Posts Tagged ‘Book Excerpt’

Four Great Certainties

Four Great Certainties

John W. Robbins

Life is filled with uncertainty. Floods, fires, earthquakes, and hurricanes destroy our homes and cities; criminals take our lives, our property, our families, and our friends. The nightly news brings reports and rumors of war. We may lose our jobs, our homes, our health, or our businesses; people we trust may break their promises; friends may disappoint us. Things and people that we count on may let us down.

Everyone is trying to find something certain, someplace to stand. And there are some things that are certain. Here are four things that we should never doubt–four great certainties. In a world filled with uncertainty, there are some things that we can know for sure.

First Certainty: And as it is appointed for men to die once,

Second Certainty: but after this the judgment,

Third Certainty: so Christ was offered once to bear the sins of many.

Fourth Certainty: To those who eagerly wait for him he will appear a second time, apart from sin, for salvation.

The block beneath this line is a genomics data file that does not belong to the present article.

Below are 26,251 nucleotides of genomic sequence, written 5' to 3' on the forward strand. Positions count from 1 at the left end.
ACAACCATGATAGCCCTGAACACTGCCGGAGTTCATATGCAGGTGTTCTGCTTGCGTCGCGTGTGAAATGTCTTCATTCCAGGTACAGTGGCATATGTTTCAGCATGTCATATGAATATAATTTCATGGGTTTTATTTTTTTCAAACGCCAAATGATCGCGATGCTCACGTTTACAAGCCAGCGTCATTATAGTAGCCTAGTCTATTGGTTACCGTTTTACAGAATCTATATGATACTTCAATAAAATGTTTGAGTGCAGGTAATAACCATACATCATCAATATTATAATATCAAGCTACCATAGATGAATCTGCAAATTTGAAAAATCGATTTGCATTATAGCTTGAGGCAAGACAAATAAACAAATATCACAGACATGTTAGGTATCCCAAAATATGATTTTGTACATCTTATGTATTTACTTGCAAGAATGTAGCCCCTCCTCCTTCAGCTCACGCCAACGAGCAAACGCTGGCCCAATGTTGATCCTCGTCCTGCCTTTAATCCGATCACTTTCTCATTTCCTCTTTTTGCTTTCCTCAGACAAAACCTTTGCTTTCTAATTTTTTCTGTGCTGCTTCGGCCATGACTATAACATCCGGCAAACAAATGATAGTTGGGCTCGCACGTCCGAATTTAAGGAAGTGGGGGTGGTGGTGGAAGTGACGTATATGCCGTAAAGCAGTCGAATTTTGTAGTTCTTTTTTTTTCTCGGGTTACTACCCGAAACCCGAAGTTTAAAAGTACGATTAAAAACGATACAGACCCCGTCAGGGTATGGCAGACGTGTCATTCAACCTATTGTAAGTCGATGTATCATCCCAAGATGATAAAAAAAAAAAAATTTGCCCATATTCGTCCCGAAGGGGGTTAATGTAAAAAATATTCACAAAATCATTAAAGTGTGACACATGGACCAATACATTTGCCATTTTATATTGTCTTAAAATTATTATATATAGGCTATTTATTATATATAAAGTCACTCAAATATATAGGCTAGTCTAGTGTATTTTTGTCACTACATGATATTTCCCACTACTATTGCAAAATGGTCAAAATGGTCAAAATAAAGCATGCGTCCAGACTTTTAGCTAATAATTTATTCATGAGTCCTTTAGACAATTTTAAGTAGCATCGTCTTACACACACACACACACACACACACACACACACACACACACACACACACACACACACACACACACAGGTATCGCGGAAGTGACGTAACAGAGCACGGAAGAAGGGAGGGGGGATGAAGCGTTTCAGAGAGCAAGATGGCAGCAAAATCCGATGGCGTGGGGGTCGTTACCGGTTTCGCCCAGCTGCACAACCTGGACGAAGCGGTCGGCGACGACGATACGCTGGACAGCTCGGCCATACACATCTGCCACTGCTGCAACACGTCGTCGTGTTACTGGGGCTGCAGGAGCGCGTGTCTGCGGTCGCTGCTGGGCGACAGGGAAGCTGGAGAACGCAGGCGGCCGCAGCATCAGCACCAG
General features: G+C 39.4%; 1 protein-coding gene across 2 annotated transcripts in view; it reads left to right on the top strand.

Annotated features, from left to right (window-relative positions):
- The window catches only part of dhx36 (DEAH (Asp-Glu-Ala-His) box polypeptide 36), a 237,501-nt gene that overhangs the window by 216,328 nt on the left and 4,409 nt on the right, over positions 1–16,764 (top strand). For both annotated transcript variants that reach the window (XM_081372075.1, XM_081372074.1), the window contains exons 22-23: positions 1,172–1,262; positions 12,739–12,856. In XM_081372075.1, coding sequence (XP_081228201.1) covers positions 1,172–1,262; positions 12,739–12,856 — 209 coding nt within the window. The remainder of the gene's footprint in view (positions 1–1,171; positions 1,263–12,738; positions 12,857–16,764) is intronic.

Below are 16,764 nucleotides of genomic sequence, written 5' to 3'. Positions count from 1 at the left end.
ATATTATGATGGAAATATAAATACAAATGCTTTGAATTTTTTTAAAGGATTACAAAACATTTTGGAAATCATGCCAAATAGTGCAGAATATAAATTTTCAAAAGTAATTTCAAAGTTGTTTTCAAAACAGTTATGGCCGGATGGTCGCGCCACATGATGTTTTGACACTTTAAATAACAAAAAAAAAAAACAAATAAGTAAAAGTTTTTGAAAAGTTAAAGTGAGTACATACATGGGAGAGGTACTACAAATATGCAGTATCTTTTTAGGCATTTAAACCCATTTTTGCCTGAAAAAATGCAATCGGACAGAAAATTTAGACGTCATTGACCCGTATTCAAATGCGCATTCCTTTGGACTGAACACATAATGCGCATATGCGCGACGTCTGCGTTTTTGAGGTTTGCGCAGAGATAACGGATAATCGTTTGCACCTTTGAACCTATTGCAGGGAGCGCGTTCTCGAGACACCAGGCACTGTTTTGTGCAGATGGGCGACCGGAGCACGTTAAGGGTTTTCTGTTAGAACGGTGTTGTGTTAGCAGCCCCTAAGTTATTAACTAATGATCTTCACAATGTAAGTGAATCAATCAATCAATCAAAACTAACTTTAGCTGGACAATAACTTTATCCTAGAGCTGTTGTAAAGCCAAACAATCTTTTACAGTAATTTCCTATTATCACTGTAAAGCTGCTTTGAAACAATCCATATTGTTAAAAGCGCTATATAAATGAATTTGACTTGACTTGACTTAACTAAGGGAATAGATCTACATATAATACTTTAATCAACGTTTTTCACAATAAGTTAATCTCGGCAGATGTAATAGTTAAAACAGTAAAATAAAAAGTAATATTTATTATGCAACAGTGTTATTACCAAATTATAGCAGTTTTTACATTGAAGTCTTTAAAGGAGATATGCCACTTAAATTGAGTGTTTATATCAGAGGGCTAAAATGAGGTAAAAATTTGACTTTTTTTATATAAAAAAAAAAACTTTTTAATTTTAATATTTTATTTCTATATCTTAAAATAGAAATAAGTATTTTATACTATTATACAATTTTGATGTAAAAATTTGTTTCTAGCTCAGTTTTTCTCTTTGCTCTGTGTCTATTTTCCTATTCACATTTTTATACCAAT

–The Holy Bible

God’s Plan to Save His People

God’s Plan to Save His People

God Is Great and Good

There is only one living and true God, perfect, sovereign, holy, wise, eternal, invisible, almighty, unchangeable, just, merciful, everywhere present, and knowing all things. God exists in three persons: God the Father, God the Son, and God the Holy Spirit. Angels and men, and every other creature, owe God whatever service, worship, and obedience he requires of them.

“Behold the nations are as a drop in a bucket, and are counted as the small dust on the balance…. All nations before him are as nothing. And they are counted by him less than nothing and worthless…. It is he who sits above the circle of the Earth, and its inhabitants are like grasshoppers, who stretches out the heavens like a curtain, and spreads them out like a tent to dwell in. He brings the princes to nothing; he makes the judges of the Earth useless…. He gives power to the weak, and to those who have no might he increases strength. Even the youths shall faint and be weary, and their young men shall utterly fall, but those who wait on the Lord shall renew their strength; they shall mount up with wings like eagles, they shall run and not be weary, they shall walk and not faint.”